Colby Covington mauls Jorge Masvidal, calls out Dustin Poirier after dominant win

Love him or hate him, Colby Covington is an incredible fighter and he proved that yet again in the UFC 272 main event.

Taking on former friend turned bitter rival Jorge Masvidal on Saturday night, Covington depended on his wrestling to pour on the punishment round after round to secure a lopsided decision win after five rounds. Covington earned a unanimous decision with the scorecards all in his favor as the judges gave him the fight 50-44, 50-45 and 49-46.

There was definitely no hug or handshake afterwards but Covington was more than ready to put Masvidal behind him as he decided to then take aim at yet another ex-teammate he hopes to fight next.

“I just took care of Miami street trash, now it’s time to take care of Louisiana swamp trash,” Covington shouted. “Where you at Dustin Poirier, you c***. You said it’s on sight. Name the site, Dustin. Bring that jezebel of a wife and bring that little kid and I’ll see you soon. You’re next.”

Before calling out Poirier for a future fight, Covington first had to dispatch Masvidal, which he did in rather convincing fashion.

The strategy wasn’t flashy but it was definitely effective as Covington was resigned to rush forward, look for the takedown and then make Masvidal try to scratch and claw his way free from the canvas. For the majority of the fight, Covington was draped on Masvidal after dragging him to the ground and he barely gave his opponent any chance to break free.

While Masvidal was defending early, Covington was just stuck on top of him applying pressure as he continued to advance his position and peppering away with punches. It was evident that Covington was largely using his striking to set up his wrestling as he continuously looked for the takedowns against the cage.

In the moments when he got room to work, Masvidal was catching Covington with his punches including a shot that opened a cut over the eye. Still the time at distance was minimal as Covington was constantly advancing and trying to push Masvidal against the fence.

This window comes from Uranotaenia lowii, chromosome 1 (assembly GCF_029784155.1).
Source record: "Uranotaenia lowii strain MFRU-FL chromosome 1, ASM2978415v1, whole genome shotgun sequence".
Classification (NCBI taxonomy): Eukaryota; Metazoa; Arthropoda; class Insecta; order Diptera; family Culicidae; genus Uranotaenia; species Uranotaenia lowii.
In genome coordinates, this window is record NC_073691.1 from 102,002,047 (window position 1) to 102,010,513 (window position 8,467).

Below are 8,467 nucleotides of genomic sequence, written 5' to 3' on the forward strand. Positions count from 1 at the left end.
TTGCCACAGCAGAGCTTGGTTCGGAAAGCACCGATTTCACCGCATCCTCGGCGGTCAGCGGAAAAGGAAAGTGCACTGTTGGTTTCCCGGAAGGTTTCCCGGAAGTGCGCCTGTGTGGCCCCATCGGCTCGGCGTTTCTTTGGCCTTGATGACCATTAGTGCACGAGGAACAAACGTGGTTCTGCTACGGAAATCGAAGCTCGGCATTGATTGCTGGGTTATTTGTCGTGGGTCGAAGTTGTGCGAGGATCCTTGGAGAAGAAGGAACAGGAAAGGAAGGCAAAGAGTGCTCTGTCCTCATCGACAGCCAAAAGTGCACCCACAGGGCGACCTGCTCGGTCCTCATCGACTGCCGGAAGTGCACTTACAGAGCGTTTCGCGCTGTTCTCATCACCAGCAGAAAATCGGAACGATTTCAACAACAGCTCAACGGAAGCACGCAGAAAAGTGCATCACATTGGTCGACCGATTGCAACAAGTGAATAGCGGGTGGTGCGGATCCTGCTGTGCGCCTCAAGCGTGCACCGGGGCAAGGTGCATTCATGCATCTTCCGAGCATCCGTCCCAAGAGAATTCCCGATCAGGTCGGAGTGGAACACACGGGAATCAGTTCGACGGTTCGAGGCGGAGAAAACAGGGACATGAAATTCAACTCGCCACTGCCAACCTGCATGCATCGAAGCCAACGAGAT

Masvidal was doing his best to land punches whenever Covington would rush forward but the aggression was nearly unavoidable. Again and again, Covington was snatching the takedown and that’s where he really started to do damage, especially when he was able to smash away at his former teammate with elbows.

It seemed with each passing minute that Covington was just inching closer and closer to a lopsided win but Masvidal refused to go away. The tides nearly turned when Masvidal clipped Covington with a hard right hand midway through the fourth round that dropped the former interim champion down to his knee.

With Covington wobbled, Masvidal tried to surge ahead but he couldn’t really mount anymore offense that would have allowed him to finish the fight. Ultimately that was the one moment where Masvidal could have potentially pulled off the upset because Covington had no intention of giving him an inch for the rest of the fight.

Much like the majority of the fight, Covington spent the final round hanging on Masvidal as he continued to pour on the punishment as he secured the victory in the grudge match. Deflated after a difficult loss, Masvidal admitted that his grappling failed him against the former All-American wrestler from Oregon State.

“I needed to wrestle harder,” Masvidal said. “My wrestling wasn’t there today, I was flat. Wrestling was off today, I didn’t have it today.”

The win settles a long standing beef between Covington and Masvidal that dates back to the days when they were both training at American Top Team in Florida. Obviously the loss will sting for Masvidal for quite some time while Covington appears ready to move onto another grudge match with Poirier, who has teased a potential move to welterweight in the past.

There’s no telling if the UFC will actually book that fight but Covington clearly wants Poirier next while still pursuing a future goal of becoming welterweight champion.

History of Karate

Karate (空手) (/kəˈrɑːti/; Japanese pronunciation: [kaɾate] (About this soundlisten); Okinawan pronunciation: [kaɽati]) is a martial

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